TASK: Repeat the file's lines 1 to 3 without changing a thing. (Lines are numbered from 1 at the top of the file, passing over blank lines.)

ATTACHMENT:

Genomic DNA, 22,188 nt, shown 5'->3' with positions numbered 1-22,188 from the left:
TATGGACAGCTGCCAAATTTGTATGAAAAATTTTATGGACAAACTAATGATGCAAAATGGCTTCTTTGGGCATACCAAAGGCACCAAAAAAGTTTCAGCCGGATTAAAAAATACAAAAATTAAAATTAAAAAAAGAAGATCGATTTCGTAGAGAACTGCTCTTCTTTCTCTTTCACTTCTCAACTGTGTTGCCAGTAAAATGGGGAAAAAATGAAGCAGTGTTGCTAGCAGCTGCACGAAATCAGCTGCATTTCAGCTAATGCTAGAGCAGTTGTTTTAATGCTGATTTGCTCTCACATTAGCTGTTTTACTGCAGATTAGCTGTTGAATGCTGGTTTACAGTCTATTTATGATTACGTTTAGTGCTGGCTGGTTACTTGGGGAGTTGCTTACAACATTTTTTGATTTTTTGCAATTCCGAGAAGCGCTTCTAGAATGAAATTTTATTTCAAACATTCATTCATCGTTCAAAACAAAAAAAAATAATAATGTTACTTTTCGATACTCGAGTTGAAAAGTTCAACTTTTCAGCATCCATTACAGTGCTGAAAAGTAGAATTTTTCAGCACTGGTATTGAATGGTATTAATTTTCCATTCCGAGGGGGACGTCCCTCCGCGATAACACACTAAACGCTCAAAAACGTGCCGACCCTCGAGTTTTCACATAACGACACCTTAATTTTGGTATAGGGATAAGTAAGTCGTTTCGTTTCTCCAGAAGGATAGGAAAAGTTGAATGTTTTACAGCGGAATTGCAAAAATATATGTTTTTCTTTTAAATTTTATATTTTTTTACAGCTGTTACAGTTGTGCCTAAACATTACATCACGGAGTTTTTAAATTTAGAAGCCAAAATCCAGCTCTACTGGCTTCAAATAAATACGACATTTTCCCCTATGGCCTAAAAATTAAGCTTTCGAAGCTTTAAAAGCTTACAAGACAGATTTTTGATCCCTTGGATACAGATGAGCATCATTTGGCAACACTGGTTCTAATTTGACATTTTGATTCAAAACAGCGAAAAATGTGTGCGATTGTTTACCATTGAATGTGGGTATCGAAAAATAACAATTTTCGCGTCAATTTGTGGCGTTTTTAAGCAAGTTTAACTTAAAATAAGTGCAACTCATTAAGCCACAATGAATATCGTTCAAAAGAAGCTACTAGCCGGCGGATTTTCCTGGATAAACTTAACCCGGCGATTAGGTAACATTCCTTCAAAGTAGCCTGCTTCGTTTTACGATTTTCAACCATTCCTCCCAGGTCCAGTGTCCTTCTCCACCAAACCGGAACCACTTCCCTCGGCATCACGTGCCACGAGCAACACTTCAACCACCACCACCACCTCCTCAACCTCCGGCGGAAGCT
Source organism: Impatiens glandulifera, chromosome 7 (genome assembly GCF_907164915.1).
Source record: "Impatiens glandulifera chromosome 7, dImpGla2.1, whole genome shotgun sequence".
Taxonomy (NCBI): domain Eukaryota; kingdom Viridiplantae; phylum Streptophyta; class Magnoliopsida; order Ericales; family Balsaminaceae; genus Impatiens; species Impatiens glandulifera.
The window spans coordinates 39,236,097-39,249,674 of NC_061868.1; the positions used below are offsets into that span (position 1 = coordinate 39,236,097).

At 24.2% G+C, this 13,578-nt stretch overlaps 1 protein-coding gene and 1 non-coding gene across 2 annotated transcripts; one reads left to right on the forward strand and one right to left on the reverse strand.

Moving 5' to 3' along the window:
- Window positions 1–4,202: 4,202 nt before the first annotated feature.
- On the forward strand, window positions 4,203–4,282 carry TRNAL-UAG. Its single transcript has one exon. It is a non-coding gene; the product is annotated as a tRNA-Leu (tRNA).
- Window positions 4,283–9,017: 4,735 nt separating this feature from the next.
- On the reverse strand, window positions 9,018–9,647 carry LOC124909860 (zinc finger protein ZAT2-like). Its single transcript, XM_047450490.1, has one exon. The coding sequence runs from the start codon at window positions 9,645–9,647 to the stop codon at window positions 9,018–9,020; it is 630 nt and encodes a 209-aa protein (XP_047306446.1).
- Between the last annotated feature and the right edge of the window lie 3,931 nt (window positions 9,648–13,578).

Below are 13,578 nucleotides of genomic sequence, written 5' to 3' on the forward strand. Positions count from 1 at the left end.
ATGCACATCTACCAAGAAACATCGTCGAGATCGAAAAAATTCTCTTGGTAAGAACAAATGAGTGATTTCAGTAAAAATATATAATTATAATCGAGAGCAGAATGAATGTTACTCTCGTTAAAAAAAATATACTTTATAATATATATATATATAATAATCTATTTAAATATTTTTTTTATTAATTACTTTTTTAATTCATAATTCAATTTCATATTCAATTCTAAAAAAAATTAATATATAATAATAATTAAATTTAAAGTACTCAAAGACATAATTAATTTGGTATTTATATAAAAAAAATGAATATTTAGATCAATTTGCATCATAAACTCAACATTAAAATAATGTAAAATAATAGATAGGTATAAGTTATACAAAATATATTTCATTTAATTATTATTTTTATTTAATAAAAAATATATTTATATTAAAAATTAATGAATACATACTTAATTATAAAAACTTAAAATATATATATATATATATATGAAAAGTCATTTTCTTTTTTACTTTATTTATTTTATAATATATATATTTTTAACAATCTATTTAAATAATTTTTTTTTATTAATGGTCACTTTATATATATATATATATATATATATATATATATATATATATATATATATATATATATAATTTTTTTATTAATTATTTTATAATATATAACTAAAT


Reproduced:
Genomic DNA, 22,188 nt, shown 5'->3' with positions numbered 1-22,188 from the left:
TATGGACAGCTGCCAAATTTGTATGAAAAATTTTATGGACAAACTAATGATGCAAAATGGCTTCTTTGGGCATACCAAAGGCACCAAAAAAGTTTCAGCCGGATTAAAAAATACAAAAATTAAAATTAAAAAAAGAAGATCGATTTCGTAGAGAACTGCTCTTCTTTCTCTTTCACTTCTCAACTGTGTTGCCAGTAAAATGGGGAAAAAATGAAGCAGTGTTGCTAGCAGCTGCACGAAATCAGCTGCATTTCAGCTAATGCTAGAGCAGTTGTTTTAATGCTGATTTGCTCTCACATTAGCTGTTTTACTGCAGATTAGCTGTTGAATGCTGGTTTACAGTCTATTTATGATTACGTTTAGTGCTGGCTGGTTACTTGGGGAGTTGCTTACAACATTTTTTGATTTTTTGCAATTCCGAGAAGCGCTTCTAGAATGAAATTTTATTTCAAACATTCATTCATCGTTCAAAACAAAAAAAAATAATAATGTTACTTTTCGATACTCGAGTTGAAAAGTTCAACTTTTCAGCATCCATTACAGTGCTGAAAAGTAGAATTTTTCAGCACTGGTATTGAATGGTATTAATTTTCCATTCCGAGGGGGACGTCCCTCCGCGATAACACACTAAACGCTCAAAAACGTGCCGACCCTCGAGTTTTCACATAACGACACCTTAATTTTGGTATAGGGATAAGTAAGTCGTTTCGTTTCTCCAGAAGGATAGGAAAAGTTGAATGTTTTACAGCGGAATTGCAAAAATATATGTTTTTCTTTTAAATTTTATATTTTTTTACAGCTGTTACAGTTGTGCCTAAACATTACATCACGGAGTTTTTAAATTTAGAAGCCAAAATCCAGCTCTACTGGCTTCAAATAAATACGACATTTTCCCCTATGGCCTAAAAATTAAGCTTTCGAAGCTTTAAAAGCTTACAAGACAGATTTTTGATCCCTTGGATACAGATGAGCATCATTTGGCAACACTGGTTCTAATTTGACATTTTGATTCAAAACAGCGAAAAATGTGTGCGATTGTTTACCATTGAATGTGGGTATCGAAAAATAACAATTTTCGCGTCAATTTGTGGCGTTTTTAAGCAAGTTTAACTTAAAATAAGTGCAACTCATTAAGCCACAATGAATATCGTTCAAAAGAAGCTACTAGCCGGCGGATTTTCCTGGATAAACTTAACCCGGCGATTAGGTAACATTCCTTCAAAGTAGCCTGCTTCGTTTTACGATTTTCAACCATTCCTCCCAGGTCCAGTGTCCTTCTCCACCAAACCGGAACCACTTCCCTCGGCATCACGTGCCACGAGCAACACTTCAACCACCACCACCACCTCCTCAACCTCCGGCGGAAGCT
Source organism: Impatiens glandulifera, chromosome 7 (genome assembly GCF_907164915.1).